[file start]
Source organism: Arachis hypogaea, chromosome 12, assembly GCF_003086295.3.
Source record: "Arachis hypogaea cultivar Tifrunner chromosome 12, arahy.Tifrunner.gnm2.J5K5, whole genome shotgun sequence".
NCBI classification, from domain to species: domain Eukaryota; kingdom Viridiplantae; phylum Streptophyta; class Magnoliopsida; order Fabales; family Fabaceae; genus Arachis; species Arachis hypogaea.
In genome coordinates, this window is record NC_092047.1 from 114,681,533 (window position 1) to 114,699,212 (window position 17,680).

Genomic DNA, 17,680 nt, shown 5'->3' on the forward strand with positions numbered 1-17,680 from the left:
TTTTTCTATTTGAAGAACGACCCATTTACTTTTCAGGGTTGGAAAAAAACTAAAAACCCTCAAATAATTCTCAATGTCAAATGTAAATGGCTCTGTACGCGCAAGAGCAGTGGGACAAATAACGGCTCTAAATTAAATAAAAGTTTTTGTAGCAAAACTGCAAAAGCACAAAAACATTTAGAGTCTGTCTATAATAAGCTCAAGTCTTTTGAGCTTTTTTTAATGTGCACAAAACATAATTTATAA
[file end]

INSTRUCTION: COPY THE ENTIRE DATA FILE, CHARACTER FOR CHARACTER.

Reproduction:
Source organism: Arachis hypogaea, chromosome 12, assembly GCF_003086295.3.
Source record: "Arachis hypogaea cultivar Tifrunner chromosome 12, arahy.Tifrunner.gnm2.J5K5, whole genome shotgun sequence".
NCBI classification, from domain to species: domain Eukaryota; kingdom Viridiplantae; phylum Streptophyta; class Magnoliopsida; order Fabales; family Fabaceae; genus Arachis; species Arachis hypogaea.
In genome coordinates, this window is record NC_092047.1 from 114,681,533 (window position 1) to 114,699,212 (window position 17,680).

Genomic DNA, 17,680 nt, shown 5'->3' on the forward strand with positions numbered 1-17,680 from the left:
TTTTTCTATTTGAAGAACGACCCATTTACTTTTCAGGGTTGGAAAAAAACTAAAAACCCTCAAATAATTCTCAATGTCAAATGTAAATGGCTCTGTACGCGCAAGAGCAGTGGGACAAATAACGGCTCTAAATTAAATAAAAGTTTTTGTAGCAAAACTGCAAAAGCACAAAAACATTTAGAGTCTGTCTATAATAAGCTCAAGTCTTTTGAGCTTTTTTTAATGTGCACAAAACATAATTTATAA